Skip to Main Content
Header image

Waubgeshig Rice on finding renewal at the end of the world

By Kobo • November 01, 2023Kobo in Conversation Podcast

"The main source of inspiration for the first book was the blackout of 2003. I was in my home community at the time, and although my brothers and I were freaked out—we were housesitting for our dad and stepmom who were away for summer holidays—we eventually had the revelation that we were in the best possible place for this to happen.

We were in our home community where there were resourceful people around us who didn't need electricity, because a lot of our elders and a lot of our family members had grown up without it—including us!"

Nathan welcomed Waubgeshig Rice to the Kobo studio to talk about the sequel to his 2018 novel Moon of the Crusted Snow, the story of an Anishinaabe community slowly realizing that what at first appeared to be a power outage might be the end of the world as we know it. In Moon of the Turning Leaves the community realizes their time in this place may be at an end, so they send out a band of walkers to find them a new home.

Moon of the Turning Leaves by Waubgeshig Rice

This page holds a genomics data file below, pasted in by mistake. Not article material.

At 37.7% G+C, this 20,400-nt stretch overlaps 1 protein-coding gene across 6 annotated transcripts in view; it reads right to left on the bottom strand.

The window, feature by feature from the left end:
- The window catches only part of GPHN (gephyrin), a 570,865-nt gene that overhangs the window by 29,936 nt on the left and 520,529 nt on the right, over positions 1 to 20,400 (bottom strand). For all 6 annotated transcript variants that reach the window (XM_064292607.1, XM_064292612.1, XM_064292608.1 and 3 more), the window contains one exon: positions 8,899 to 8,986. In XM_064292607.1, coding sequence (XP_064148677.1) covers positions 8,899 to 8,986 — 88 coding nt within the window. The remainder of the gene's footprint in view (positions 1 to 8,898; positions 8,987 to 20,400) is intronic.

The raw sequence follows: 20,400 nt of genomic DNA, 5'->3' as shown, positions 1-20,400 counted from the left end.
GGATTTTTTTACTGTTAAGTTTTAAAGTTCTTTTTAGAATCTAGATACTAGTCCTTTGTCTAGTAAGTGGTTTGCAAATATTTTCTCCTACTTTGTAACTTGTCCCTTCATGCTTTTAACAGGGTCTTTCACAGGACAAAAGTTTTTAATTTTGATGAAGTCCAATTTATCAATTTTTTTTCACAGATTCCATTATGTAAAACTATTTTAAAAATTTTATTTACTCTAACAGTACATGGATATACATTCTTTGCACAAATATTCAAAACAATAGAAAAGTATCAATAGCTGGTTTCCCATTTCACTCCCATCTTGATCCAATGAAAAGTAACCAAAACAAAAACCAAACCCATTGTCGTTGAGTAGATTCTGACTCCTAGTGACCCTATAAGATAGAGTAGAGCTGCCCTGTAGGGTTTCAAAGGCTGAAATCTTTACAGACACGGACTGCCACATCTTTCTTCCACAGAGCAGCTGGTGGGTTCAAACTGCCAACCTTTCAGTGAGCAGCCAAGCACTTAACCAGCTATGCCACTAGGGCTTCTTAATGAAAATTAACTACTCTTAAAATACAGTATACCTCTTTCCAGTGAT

In the years since a mysterious cataclysm caused a permanent blackout that toppled infrastructure and thrust the world into anarchy, Evan Whitesky has led his community in remote northern Canada off the rez and into the bush, where they’ve been rekindling their Anishinaabe traditions, isolated from the outside world. As new generations are born, and others come of age in a world after everything, Evan’s people are stronger than ever. But resources around their new settlement are drying up, and elders warn that they cannot stay indefinitely.

View eBook    View Audiobook

On the books that Waubgeshig Rice cites as influences on his take on the post-apocalyptic novel:

"One of them was Station Eleven by Emily St. John Mandel. I think the main reason for that was that she places a lot of that story twenty years after the plague. [...] I was inspired by how she painted that world."

"Moon of the Crusted Snow was inspired in a lot of ways by The Road by Cormac McCarthy. But in that story, there aren't many discussions about finding other people or creating community. It's just straight up survival. It's just a father and son escaping cannibals.

For this book I went back to McCarthy for Blood Meridian. The way he writes the land gives it agency. The land is something the characters have to contend with and respect for their survival. A lot of these characters, depraved as they are, they're navigating a new landscape as mine are. They're moving through it and figuring out how to survive with in it. I see Blood Meridian as a post-apocalyptic story too—it's about the end of the world for the Indigenous peoples in the southwest United States."

Subscribe to Kobo in Conversation wherever you listen.

If you would like to be the first to know about bookish blogs, please subscribe. We promise to provided only relevant articles.